(Poster template from mydavidcameron.com.)
Last week, I wrote about the Conservative plans on the NHS, including their plans for public health. This is the second part of my analysis of their new public health policy.
More Evidence of Cameron Privatising the NHSAny policy from David Cameron's Conservatives will always have a substantial amount of privatisation built in. This is the case with their policy on public health. Public health should be about benefiting the public, but the Conservatives just cannot help making sure that their friends in the private sector get the biggest benefits.
Early on in the policy document they give a fairly innocuous statement.
"Local directors of public health will manage budgets and will be obliged to commission local bodies, like schools, businesses, councils and GPs, to promote healthy living. With money behind them, they will have the power to recruit and pay innovative local organisations, whether businesses or charities, to start to implement new ways of promoting healthy choices and behaviour."
Reading this more carefully, note that public health money will be going to "businesses or charities" but not to existing NHS providers. Yet again, this indicates the lack of commitment that the Conservatives have in existing NHS providers. When the budget is restricted (a "ring-fence" does not mean unlimited cash, in fact, it means the opposite) it means that increased funding to "businesses or charities" means less funding for existing NHS providers: a cut.
So these "businesses", what will they be responsible for?
"Whenever possible, we will ensure that national public health initiatives funded by public money are paid for on the basis of the results they achieve. … By paying organisations running national campaigns by the results they achieve, we can encourage such innovation and improve the value we get from the money spent on public health."
From this statement it appears that these new private providers will be in charge of national campaigns, and hence since the responsibilities will be large, they will receive substantial amounts of public money: substantial amounts of public money going to private providers.
The Conservatives also intend to devolve some public health responsibilities to local authorities. Of course, since most local authorities are Conservative this means that the decisions that will be made will be those sanctioned by the Conservative Party's working party on health. In other words, the same policy as the Conservative Secretary of State.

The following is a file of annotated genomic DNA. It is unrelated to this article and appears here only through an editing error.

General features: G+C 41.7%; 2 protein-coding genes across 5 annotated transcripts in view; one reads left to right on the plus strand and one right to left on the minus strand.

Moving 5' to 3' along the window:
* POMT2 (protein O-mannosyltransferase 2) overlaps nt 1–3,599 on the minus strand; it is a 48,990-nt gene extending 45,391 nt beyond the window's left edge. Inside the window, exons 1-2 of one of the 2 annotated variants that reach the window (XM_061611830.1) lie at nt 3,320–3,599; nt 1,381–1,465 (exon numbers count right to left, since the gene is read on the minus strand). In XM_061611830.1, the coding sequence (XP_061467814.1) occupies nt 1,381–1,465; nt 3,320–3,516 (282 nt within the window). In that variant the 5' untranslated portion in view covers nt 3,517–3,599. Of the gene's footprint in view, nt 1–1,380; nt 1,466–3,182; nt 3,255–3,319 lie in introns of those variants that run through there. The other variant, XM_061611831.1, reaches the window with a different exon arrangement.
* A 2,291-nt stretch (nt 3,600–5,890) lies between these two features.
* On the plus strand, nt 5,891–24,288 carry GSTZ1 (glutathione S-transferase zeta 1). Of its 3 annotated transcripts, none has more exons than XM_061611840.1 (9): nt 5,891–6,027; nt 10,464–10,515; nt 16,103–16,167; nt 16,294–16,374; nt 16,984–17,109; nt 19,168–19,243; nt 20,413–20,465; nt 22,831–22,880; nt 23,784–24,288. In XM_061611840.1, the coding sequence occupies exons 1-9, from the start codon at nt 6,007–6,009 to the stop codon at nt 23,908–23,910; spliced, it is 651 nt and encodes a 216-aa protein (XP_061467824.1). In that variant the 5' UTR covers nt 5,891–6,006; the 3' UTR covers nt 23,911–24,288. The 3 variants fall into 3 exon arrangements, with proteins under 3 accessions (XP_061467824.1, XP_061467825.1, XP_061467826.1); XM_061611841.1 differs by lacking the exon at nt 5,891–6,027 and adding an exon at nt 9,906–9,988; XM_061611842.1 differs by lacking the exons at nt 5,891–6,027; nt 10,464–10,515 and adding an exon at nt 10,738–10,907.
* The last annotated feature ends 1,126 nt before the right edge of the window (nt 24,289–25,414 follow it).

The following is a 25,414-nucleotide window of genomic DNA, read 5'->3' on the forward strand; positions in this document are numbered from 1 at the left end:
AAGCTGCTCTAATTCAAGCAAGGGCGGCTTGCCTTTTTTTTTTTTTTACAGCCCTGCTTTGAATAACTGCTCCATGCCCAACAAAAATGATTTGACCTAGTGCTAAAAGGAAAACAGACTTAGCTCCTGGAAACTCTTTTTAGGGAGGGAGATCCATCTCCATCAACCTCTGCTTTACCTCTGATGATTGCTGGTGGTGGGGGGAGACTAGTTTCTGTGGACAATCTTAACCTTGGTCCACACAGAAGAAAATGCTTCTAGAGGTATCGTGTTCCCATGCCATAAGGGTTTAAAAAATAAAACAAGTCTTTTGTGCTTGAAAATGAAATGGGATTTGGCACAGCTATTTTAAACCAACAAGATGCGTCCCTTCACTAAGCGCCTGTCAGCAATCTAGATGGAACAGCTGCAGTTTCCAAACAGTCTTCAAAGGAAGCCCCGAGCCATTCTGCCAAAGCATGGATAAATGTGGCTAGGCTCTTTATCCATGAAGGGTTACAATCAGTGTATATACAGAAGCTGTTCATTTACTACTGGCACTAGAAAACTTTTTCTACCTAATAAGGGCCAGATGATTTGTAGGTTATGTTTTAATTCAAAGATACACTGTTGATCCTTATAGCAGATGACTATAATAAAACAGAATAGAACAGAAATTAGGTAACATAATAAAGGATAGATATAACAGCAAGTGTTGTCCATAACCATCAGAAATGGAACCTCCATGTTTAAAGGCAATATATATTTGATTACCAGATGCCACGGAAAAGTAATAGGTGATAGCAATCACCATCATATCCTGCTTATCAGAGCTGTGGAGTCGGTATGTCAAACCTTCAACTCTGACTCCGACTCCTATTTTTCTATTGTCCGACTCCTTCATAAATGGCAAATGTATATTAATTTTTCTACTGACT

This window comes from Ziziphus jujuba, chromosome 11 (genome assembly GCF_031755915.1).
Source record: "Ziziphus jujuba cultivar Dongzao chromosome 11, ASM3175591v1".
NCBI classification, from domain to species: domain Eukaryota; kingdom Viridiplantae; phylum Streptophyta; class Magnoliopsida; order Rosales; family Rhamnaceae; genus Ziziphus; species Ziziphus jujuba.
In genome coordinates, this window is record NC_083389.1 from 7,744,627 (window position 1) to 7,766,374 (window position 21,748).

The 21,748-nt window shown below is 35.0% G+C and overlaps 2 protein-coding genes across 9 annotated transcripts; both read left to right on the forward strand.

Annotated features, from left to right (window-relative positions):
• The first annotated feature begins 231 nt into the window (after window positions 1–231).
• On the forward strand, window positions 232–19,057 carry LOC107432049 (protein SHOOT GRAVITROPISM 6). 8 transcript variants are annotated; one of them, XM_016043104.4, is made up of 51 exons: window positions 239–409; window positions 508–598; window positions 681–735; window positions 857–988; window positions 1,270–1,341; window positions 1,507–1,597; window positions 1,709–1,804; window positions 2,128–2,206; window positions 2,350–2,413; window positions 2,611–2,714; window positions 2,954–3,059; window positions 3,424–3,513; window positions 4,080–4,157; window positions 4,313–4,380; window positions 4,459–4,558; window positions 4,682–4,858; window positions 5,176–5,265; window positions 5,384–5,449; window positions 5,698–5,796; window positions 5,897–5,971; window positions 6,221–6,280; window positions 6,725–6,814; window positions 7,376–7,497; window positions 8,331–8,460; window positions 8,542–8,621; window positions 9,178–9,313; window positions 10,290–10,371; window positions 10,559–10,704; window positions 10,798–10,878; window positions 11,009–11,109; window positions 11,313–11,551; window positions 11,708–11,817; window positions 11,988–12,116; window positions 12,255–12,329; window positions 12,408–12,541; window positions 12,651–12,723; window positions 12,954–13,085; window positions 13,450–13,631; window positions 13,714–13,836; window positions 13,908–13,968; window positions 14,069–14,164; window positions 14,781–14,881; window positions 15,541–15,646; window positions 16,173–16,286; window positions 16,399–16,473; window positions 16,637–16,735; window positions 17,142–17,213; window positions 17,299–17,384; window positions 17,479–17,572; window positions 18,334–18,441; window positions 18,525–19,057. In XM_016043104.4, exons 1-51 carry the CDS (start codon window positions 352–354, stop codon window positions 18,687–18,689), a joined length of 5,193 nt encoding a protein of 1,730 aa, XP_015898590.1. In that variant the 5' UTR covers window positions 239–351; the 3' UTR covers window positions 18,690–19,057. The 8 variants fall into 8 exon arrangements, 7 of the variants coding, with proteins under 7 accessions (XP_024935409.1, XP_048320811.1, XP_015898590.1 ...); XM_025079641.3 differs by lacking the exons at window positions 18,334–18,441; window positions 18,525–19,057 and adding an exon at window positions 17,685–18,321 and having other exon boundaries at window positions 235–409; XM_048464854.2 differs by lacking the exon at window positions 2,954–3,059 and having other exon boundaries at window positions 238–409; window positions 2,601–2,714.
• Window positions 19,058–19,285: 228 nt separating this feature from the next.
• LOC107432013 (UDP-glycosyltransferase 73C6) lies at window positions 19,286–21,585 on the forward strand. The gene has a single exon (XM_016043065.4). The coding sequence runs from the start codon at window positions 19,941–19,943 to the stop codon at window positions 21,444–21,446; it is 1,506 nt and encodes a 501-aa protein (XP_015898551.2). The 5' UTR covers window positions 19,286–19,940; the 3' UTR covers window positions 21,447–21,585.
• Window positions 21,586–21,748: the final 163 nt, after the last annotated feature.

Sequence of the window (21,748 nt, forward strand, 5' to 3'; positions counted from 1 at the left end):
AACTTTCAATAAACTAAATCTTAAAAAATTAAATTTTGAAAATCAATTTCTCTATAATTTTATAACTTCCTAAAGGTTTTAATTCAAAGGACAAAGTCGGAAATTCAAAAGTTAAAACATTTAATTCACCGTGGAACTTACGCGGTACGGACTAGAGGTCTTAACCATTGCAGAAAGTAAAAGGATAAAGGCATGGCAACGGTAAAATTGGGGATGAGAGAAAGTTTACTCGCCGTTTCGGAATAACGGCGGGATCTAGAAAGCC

"Local directors of public health will manage budgets and will be obliged to partner with local bodies, like schools, businesses, councils and GPs, to promote healthy living. And with real money behind them, they will have the power to recruit and pay innovative local organisations, like businesses and charities, to design new ways of promoting healthy choices and behaviour. To encourage a new market in innovative public health solutions is opened up in every part of the country, we will require local public health directors to ensure that an increasing proportion of contracts are awarded to providers from the private and voluntary sectors."
There is that phrase again, "businesses and charities", and no mention of existing NHS providers like hospitals. The intention is very clear from the statement "To encourage a new market" that the private sector is welcome, but the public sector is not. But note the last sentence: "we will require local public health directors to ensure that an increasing proportion of contracts are awarded to providers from the private and voluntary sectors". If you were not convinced before about the Conservative plans for privatisation of public health provision then you should be now, since it is here in black and white. Not only a "proportion" of contracts would be awarded to private providers, but an "increasing proportion", a proportion that will presumably rise to 100%. In my previous blog on this topic I identified that this section of the NHS currently has a budget of £3 billion. The Conservative plan is to hand over £3 billion to the private sector, which is £3 billion less funding for the NHS. So when David Cameron claims that he will "not cut the NHS", it is a bare-face lie, he is planning at least a 2.5% cut from day one.
Another policy is targeting funding for "deprived communities":
"So the public health funding we devolve will – subject to the results achieved - work in such a way as to give relatively bigger future funding streams to deprived communities, where health problems tend to be much worse: this is our 'Health Premium'."
Note the "subject to the results achieved" proviso, in other words, there is no guarantee of a "Health Premium". This means that providers will be reluctant about the amount of work they are willing to do, because if they do not have a guarantee that their costs will be covered they will not be willing to do the work. It is unclear how private providers will handle this situation. Private companies are always reluctant to perform work where there is no guarantee return on investment, so it is possible that this proviso "subject to the results achieved" will be watered down (and perhaps removed altogether) to encourage private providers to bid. One thing is clear, such a kid-glove approach will not be given to NHS providers because the intention is to squeeze NHS providers out of the public health "market" entirely (that is what the phrase "increasing proportion" of contracts to private providers means).
The policy document further explains what the "Health Premium" means:
"To incentivise local communities and providers to engage in improving the health of the people who live in each area, we will first establish a picture of the health of a community. The incentive system will then reward communities and providers which make progress improving public health against a set of outcomes."